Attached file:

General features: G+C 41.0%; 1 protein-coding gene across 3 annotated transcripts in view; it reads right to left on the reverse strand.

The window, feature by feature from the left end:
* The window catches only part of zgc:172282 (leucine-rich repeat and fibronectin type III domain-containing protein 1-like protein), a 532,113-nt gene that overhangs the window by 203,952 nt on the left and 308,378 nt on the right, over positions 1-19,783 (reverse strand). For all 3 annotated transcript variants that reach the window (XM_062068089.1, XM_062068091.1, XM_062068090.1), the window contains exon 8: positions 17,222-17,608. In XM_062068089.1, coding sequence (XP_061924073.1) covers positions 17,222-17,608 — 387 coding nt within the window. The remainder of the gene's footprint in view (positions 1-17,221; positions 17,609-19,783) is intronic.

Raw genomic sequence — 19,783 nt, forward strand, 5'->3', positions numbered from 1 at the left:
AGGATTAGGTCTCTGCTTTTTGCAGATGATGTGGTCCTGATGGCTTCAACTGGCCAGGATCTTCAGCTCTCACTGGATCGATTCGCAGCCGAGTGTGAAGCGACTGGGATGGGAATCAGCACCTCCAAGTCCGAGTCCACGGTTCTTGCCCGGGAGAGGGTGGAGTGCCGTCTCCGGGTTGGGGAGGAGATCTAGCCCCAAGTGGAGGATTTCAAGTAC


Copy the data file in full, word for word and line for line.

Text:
General features: G+C 41.0%; 1 protein-coding gene across 3 annotated transcripts in view; it reads right to left on the reverse strand.

The window, feature by feature from the left end:
* The window catches only part of zgc:172282 (leucine-rich repeat and fibronectin type III domain-containing protein 1-like protein), a 532,113-nt gene that overhangs the window by 203,952 nt on the left and 308,378 nt on the right, over positions 1-19,783 (reverse strand). For all 3 annotated transcript variants that reach the window (XM_062068089.1, XM_062068091.1, XM_062068090.1), the window contains exon 8: positions 17,222-17,608. In XM_062068089.1, coding sequence (XP_061924073.1) covers positions 17,222-17,608 — 387 coding nt within the window. The remainder of the gene's footprint in view (positions 1-17,221; positions 17,609-19,783) is intronic.

Raw genomic sequence — 19,783 nt, forward strand, 5'->3', positions numbered from 1 at the left:
AGGATTAGGTCTCTGCTTTTTGCAGATGATGTGGTCCTGATGGCTTCAACTGGCCAGGATCTTCAGCTCTCACTGGATCGATTCGCAGCCGAGTGTGAAGCGACTGGGATGGGAATCAGCACCTCCAAGTCCGAGTCCACGGTTCTTGCCCGGGAGAGGGTGGAGTGCCGTCTCCGGGTTGGGGAGGAGATCTAGCCCCAAGTGGAGGATTTCAAGTAC